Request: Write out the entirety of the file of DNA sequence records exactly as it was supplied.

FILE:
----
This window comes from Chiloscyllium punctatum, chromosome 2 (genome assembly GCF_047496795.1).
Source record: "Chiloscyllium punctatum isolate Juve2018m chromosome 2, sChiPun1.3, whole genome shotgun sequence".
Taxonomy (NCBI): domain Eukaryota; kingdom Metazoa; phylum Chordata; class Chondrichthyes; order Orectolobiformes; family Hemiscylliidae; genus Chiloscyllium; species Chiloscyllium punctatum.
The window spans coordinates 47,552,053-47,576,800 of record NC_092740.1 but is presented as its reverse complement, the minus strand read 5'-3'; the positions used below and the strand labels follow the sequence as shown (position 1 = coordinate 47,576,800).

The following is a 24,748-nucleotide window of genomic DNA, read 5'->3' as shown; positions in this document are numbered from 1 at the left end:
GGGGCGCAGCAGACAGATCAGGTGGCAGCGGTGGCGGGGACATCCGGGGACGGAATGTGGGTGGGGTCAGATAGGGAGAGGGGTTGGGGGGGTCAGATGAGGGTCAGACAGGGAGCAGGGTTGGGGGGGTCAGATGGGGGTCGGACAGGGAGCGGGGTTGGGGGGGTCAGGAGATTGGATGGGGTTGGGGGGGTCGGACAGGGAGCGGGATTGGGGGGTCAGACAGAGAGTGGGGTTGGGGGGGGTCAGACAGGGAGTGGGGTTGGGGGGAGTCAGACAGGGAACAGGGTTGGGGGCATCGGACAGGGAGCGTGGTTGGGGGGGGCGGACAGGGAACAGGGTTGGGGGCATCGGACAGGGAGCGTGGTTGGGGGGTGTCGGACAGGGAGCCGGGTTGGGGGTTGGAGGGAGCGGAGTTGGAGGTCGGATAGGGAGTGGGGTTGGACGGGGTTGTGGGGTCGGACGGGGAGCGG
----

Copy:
This window comes from Chiloscyllium punctatum, chromosome 2 (genome assembly GCF_047496795.1).
Source record: "Chiloscyllium punctatum isolate Juve2018m chromosome 2, sChiPun1.3, whole genome shotgun sequence".
Taxonomy (NCBI): domain Eukaryota; kingdom Metazoa; phylum Chordata; class Chondrichthyes; order Orectolobiformes; family Hemiscylliidae; genus Chiloscyllium; species Chiloscyllium punctatum.
The window spans coordinates 47,552,053-47,576,800 of record NC_092740.1 but is presented as its reverse complement, the minus strand read 5'-3'; the positions used below and the strand labels follow the sequence as shown (position 1 = coordinate 47,576,800).

The following is a 24,748-nucleotide window of genomic DNA, read 5'->3' as shown; positions in this document are numbered from 1 at the left end:
GGGGCGCAGCAGACAGATCAGGTGGCAGCGGTGGCGGGGACATCCGGGGACGGAATGTGGGTGGGGTCAGATAGGGAGAGGGGTTGGGGGGGTCAGATGAGGGTCAGACAGGGAGCAGGGTTGGGGGGGTCAGATGGGGGTCGGACAGGGAGCGGGGTTGGGGGGGTCAGGAGATTGGATGGGGTTGGGGGGGTCGGACAGGGAGCGGGATTGGGGGGTCAGACAGAGAGTGGGGTTGGGGGGGGTCAGACAGGGAGTGGGGTTGGGGGGAGTCAGACAGGGAACAGGGTTGGGGGCATCGGACAGGGAGCGTGGTTGGGGGGGGCGGACAGGGAACAGGGTTGGGGGCATCGGACAGGGAGCGTGGTTGGGGGGTGTCGGACAGGGAGCCGGGTTGGGGGTTGGAGGGAGCGGAGTTGGAGGTCGGATAGGGAGTGGGGTTGGACGGGGTTGTGGGGTCGGACGGGGAGCGG